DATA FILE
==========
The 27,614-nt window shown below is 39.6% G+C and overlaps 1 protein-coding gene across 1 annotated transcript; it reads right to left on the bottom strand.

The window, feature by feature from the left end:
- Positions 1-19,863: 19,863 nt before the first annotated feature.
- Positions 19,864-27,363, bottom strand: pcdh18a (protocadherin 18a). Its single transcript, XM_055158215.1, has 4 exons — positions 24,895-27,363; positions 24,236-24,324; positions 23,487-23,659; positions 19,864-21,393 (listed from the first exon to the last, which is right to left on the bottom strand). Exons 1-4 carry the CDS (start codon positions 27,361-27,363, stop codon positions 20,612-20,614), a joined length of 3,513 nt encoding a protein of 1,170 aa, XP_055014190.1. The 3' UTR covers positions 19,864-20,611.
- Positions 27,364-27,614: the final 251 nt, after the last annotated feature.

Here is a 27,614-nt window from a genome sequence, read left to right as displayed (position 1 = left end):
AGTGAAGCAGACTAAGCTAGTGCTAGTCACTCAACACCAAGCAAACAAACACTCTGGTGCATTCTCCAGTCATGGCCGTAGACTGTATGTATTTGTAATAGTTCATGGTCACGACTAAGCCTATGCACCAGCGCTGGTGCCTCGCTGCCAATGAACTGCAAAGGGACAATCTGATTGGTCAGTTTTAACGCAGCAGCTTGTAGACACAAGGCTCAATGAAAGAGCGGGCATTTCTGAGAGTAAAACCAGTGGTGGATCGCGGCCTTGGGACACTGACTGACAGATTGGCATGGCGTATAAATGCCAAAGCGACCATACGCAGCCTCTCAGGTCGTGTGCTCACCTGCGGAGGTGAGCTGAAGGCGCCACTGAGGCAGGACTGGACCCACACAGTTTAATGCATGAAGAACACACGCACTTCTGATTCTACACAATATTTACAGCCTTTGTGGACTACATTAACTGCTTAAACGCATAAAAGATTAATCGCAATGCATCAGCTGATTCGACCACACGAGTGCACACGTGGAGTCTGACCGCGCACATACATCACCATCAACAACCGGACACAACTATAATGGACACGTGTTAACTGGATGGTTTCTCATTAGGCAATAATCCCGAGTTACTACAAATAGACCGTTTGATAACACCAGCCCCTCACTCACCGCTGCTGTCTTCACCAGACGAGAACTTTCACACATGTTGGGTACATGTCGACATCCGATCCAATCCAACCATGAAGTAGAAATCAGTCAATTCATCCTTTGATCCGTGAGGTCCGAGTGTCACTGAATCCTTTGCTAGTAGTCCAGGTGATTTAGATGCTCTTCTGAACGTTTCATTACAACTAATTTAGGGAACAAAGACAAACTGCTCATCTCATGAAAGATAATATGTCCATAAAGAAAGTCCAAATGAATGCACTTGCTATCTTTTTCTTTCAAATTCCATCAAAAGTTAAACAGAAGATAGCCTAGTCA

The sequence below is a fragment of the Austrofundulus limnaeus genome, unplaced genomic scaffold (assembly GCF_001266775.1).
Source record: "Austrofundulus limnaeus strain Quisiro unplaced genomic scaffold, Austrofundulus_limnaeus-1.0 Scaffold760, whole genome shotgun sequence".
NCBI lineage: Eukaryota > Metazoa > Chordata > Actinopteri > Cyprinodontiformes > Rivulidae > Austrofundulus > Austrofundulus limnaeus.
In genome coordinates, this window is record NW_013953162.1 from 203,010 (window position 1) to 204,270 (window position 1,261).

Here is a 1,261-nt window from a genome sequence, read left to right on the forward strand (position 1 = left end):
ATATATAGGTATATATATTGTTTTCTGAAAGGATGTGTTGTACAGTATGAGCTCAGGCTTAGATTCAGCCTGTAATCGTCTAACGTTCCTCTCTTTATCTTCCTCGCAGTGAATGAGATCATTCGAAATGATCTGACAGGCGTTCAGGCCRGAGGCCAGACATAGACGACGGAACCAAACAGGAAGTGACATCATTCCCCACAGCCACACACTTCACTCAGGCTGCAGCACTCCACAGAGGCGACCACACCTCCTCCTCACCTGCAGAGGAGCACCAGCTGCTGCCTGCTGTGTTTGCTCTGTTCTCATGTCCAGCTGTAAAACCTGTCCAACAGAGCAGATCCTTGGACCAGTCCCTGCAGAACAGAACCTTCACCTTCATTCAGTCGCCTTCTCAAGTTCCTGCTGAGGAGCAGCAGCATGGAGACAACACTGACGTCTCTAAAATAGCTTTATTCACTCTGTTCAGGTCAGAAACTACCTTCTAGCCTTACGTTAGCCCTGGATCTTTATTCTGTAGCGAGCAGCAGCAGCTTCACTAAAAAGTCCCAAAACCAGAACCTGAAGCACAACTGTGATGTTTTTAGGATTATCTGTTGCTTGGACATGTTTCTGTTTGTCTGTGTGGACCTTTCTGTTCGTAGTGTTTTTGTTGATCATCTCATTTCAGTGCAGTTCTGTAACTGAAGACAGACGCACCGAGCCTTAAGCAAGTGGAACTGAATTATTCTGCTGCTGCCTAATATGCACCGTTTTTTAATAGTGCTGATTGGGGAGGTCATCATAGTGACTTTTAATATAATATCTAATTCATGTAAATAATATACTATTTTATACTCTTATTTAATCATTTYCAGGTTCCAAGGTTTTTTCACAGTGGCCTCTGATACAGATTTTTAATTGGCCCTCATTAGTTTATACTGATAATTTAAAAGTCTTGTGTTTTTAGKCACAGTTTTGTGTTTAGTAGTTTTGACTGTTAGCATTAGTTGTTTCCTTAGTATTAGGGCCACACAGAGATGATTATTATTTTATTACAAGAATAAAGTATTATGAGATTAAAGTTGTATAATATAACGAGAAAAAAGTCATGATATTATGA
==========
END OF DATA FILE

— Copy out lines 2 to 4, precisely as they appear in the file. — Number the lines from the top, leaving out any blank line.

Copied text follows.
The window, feature by feature from the left end:
- Positions 1-19,863: 19,863 nt before the first annotated feature.
- Positions 19,864-27,363, bottom strand: pcdh18a (protocadherin 18a). Its single transcript, XM_055158215.1, has 4 exons — positions 24,895-27,363; positions 24,236-24,324; positions 23,487-23,659; positions 19,864-21,393 (listed from the first exon to the last, which is right to left on the bottom strand). Exons 1-4 carry the CDS (start codon positions 27,361-27,363, stop codon positions 20,612-20,614), a joined length of 3,513 nt encoding a protein of 1,170 aa, XP_055014190.1. The 3' UTR covers positions 19,864-20,611.